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153 Bath Road (formerly 1 Adelaide Buildings)
The terrace from which this shop is formed was first recorded in the 1841 census and was known as Adelaide Buildings, probably after Adelaide, Duchess of Clarence, who had visited the town in 1827.
In 1841 numbers 1 & 2 Adelaide Buildings were occupied by a grocer's shop belonging to Mr Stephen Dawson and in 1845 the shop featured in George Rowe's guide to Cheltenham.
George Rowe wrote "Continuing our walk up the Bath Road, we pass the shop of Mr Dawson, Grocer and Confectioner, who is well known for supplying the table with the necessary requisites for enjoyment of the best quality."
By the mid 1850s the grocer at 1 & 2 Adelaide Buildings was called Thomas Tibbles, who traded in tea, bread, flour, tobacco, snuff and shot.
At the turn of the 20th century Mr Albert Ernest Francis, another grocer, occupied both this and the adjoining shop and continued here until about 1911, when he moved to the top part of Bath Road next door to Robert Young, the florist. The property remained empty for a while but by the end of the First World War, in 1918, had become the first of three corn merchants based here.
A.H. Dodridge sold poultry and pigeon mixtures as well as dog and puppy food. These were kept in large containers in the shop and were served to customers in brown paper bags. The property had a large cellar in addition to storage space at the rear.
By 1926 Dodridges had sold to William Ride & Co, whose main premises were near to the former Odeon cinema in Winchcombe Street. Rides had two working white shire horses that they entered into competitions. One of the horses was once waiting in the Bath Road, harnessed to an empty wagon, when something “spooked” it and it bolted. The horse and wagon were only brought to a halt near to the Norwood Arms - but not before it had demolished a few lamp posts on the way!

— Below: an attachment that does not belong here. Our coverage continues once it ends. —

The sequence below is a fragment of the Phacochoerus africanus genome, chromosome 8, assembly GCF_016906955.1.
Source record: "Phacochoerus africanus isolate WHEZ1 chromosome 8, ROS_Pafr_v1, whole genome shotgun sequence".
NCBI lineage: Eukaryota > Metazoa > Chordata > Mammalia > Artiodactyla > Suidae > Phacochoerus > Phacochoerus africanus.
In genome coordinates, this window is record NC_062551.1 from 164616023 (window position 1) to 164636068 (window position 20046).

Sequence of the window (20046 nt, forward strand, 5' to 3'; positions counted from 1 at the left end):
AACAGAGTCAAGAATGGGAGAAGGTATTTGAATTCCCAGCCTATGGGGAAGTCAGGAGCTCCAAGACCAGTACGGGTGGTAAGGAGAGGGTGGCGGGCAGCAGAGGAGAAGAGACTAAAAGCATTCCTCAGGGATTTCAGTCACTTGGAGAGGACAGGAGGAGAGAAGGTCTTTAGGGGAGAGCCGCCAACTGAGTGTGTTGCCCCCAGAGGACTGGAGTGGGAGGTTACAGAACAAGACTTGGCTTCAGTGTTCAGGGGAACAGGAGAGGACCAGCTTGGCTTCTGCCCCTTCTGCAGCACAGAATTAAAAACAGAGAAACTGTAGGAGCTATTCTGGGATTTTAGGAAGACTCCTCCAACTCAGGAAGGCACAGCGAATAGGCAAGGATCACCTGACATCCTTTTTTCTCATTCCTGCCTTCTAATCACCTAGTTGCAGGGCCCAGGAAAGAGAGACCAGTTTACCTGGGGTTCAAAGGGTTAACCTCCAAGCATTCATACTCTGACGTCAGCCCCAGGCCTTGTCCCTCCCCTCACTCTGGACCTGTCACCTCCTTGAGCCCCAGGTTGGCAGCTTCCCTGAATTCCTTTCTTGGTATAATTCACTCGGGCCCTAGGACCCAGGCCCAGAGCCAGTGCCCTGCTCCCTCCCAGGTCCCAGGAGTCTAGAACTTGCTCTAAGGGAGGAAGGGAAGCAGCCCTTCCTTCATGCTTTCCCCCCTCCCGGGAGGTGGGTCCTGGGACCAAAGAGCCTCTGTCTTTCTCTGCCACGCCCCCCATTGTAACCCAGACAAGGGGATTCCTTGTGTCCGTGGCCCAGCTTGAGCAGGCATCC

In March 1953 William Ride & Co was offered for sale and was purchased by Oldacres, a supplier of animal feed from Bishops Cleeve. This company was founded by farmer W.J. Oldacre, who opened his first shop in Winchcombe Street in 1907. Since the Bath Road property was in poor condition and required major repairs, Oldacres decided to sell it and the shop changed trades sometime around 1963, for the first time in more than forty years.
The Diamond Sanitary Laundry Company (Cheltenham) then moved into the property, having been established in 1879. This became a branch of the Kington Laundry, which was eventually owned by Paragon Laundry, and remained here until late 1969.
There followed a short period when this corner site was occupied by the English Mat Company, trading as Beasley Carpets, and from about 1972 by the Cotswold Kitchen Centre. In 1989 it became a greetings card and gift shop called Paper Moon. Now owned by Mr Merrett, the business was formerly known as Hallmark Cards and, since May 2013, as Bath Road Cards.
Researcher: Marilyn West
Updated: Stuart Manton (October 2016)
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